Haiti Prosecutor says evidence links Prime Minister to President’s killing

Haiti Prosecutor says evidence links Prime Minister to President’s killing

PORT-AU-PRINCE, Sept 15 (NNN-AGENCIES) — Haiti’s chief prosecutor said that there was evidence linking the acting prime minister to the assassination of President Jovenel Moïse, and prohibited him from leaving the country until he answers questions about it.

Last week, the prosecutor issued a police summons for the prime minister, Ariel Henry, requesting that he testify about contact he had with one of the chief suspects in the killing. Phone records show that Henry spoke with the suspect — Joseph Badio, a former intelligence official — in the hours after Moïse was killed in July in his home in Port-au-Prince, the capital.

Henry, who swiftly removed the prosecutor from his post, is by far the most prominent figure to be swept up in a murder investigation that has resulted in the arrest of more than 40 people but has shed little light onto who ordered and paid for the president’s killing — and why.

The detained include Moïse’s security officers, businessmen, three Haitian Americans and 18 Colombian mercenaries accused of leading the assault on Moïse’s residence. And the police have issued at least a dozen more arrest warrants, including one for Badio, whom the Haitian authorities accuse of arming and directing the Colombian mercenaries on the night of the attack.

The prime minister’s office called the travel ban illegal and “political theater,” and said it had not been directly informed about the move by the prosecutor, Bed-Ford Claude.

Whether the prosecutor, Claude, has the authority to lead the investigation and to demand Henry’s questioning or charge him in the assassination is doubtful. On Monday, Henry dismissed Claude from office, according to the prime minister’s office.

Haitian law forbids judicial officials to prosecute senior civil servants without the authorization of the country’s leader — who at the moment is Henry.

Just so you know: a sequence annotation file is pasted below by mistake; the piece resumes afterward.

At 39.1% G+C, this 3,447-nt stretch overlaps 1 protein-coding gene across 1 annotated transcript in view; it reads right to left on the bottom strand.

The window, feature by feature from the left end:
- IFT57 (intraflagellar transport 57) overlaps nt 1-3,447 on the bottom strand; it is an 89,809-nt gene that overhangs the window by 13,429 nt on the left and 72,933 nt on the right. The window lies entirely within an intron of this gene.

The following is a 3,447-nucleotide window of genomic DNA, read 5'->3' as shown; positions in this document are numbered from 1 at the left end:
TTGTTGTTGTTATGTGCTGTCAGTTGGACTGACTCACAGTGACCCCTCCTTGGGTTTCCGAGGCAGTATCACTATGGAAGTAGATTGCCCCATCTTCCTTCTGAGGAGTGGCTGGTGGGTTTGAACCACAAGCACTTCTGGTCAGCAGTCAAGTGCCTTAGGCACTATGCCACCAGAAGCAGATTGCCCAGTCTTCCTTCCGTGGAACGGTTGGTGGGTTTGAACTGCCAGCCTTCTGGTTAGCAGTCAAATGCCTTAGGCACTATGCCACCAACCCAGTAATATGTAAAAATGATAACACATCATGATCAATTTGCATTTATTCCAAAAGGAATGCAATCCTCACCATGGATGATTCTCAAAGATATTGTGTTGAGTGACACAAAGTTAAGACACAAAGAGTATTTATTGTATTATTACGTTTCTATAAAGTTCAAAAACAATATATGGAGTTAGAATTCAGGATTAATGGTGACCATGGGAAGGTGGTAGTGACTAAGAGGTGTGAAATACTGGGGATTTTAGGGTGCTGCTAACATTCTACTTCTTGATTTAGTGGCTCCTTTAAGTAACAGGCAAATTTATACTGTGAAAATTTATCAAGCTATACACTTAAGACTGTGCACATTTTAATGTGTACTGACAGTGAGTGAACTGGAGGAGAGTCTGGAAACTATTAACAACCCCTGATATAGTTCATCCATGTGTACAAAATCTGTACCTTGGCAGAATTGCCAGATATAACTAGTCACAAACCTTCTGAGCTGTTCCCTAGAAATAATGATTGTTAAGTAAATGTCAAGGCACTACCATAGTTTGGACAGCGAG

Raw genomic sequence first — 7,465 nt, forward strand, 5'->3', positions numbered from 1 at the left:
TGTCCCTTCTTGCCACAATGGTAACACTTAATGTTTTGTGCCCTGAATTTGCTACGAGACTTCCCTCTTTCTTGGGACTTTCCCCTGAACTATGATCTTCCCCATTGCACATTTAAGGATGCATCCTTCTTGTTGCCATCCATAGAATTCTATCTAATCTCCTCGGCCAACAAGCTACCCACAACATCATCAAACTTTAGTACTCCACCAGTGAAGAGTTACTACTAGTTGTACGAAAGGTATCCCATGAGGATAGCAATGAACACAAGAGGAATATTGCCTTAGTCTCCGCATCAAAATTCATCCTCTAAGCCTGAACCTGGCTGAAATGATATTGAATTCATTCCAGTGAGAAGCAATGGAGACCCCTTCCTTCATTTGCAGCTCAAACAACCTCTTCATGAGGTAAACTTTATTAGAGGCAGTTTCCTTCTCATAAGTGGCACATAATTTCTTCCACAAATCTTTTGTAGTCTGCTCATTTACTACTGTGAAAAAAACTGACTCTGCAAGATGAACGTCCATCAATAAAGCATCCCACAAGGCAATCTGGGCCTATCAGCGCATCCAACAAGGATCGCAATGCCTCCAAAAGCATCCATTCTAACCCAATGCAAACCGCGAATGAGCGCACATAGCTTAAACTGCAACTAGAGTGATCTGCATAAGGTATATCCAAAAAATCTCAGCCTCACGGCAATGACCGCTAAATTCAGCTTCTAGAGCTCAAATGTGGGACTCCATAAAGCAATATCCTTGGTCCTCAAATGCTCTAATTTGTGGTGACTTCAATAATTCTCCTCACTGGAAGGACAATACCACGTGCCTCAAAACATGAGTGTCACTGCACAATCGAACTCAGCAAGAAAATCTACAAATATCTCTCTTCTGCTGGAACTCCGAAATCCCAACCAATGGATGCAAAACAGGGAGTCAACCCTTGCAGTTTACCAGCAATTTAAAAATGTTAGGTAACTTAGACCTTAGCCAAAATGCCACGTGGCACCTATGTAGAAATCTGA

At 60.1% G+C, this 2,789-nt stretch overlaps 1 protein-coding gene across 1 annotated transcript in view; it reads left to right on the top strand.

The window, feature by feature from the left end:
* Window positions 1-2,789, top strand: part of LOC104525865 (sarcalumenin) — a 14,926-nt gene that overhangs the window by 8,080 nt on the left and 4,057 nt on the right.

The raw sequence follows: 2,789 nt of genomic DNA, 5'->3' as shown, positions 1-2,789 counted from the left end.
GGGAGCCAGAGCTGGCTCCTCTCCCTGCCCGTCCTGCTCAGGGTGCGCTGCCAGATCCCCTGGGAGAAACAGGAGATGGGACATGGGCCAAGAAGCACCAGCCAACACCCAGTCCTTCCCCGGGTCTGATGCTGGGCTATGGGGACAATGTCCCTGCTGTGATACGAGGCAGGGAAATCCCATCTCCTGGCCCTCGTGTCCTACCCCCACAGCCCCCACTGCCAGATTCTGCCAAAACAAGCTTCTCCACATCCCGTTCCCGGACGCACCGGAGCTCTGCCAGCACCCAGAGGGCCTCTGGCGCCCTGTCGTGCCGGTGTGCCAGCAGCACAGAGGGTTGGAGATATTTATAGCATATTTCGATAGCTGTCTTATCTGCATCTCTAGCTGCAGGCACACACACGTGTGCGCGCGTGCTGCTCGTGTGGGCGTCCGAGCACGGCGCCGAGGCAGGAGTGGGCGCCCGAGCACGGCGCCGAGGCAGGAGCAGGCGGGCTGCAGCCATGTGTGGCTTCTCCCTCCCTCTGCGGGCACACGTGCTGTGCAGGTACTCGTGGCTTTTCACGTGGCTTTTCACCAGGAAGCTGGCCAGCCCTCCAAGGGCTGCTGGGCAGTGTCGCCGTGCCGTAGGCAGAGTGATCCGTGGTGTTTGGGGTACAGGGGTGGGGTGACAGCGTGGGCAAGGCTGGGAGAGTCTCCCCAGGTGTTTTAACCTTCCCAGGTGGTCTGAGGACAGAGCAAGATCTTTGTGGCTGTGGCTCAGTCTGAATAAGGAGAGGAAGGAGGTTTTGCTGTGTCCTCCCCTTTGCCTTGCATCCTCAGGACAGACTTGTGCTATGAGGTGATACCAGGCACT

In the midst of Tuesday’s tumult, the chief of the senate, Joseph Lambert, made a play to become Haiti’s next president. Lambert, who tried to claim the presidency in the days after Moïse’s assassination, attempted once more to claim the nation’s top post Tuesday evening.

The senator’s office called local media to Parliament to live broadcast his swearing in, but before he could do so, a gunfight broke out, preventing Lambert from entering the building, according to Western diplomats and Haitian officials.

Once the international community, led by the United States government, became aware of Lambert’s plans, they presented a united front and warned the senator against taking over the presidency without broader national consent, according to a diplomat in Port-au-Prince.

The move against Henry came a day after Moïse’s widow, Martine Moïse, was called by the judge in charge of the case to appear for questioning on Sept 20. Martine was in the bedroom with her husband when he was killed, and was also gravely injured in the attack. Martine has since announced her candidacy in upcoming presidential elections.

Since the assassination, Haiti has been struck by two natural disasters — an earthquake and a heavy storm. The first killed nearly 2,000 people, and the second caused landslides and flooding, further displacing the population and delaying the country’s recovery. Together, they added to the overlapping political crises that are burdening Haiti.

Henry, a neurosurgeon who was named prime minister by Moïse just days before the killing, has struggled to assert his authority over the country since being sworn into office in July. In previous remarks, Henry has denied any connection to the murder and said that the masterminds of the plot remained at large.

The police are investigating a complex plot that they say stretches across several countries and revolves around a little-known doctor and pastor, Christian Emmanuel Sanon, who was born in Haiti and lives in Florida. Officials say he conspired to kill the president and seize power.

Several judicial officials who collected initial evidence in the case have gone into hiding after saying they received death threats. One court clerk involved in the investigation died in unclear circumstances and the original judge assigned to the case recused himself, citing personal reasons.

Some of the detained Colombian soldiers have claimed their confessions were extracted under torture, and investigators from the United States and Colombia who arrived in Haiti to assist with the case said they were sidelined by Haitian authorities. — NNN-AGENCIES


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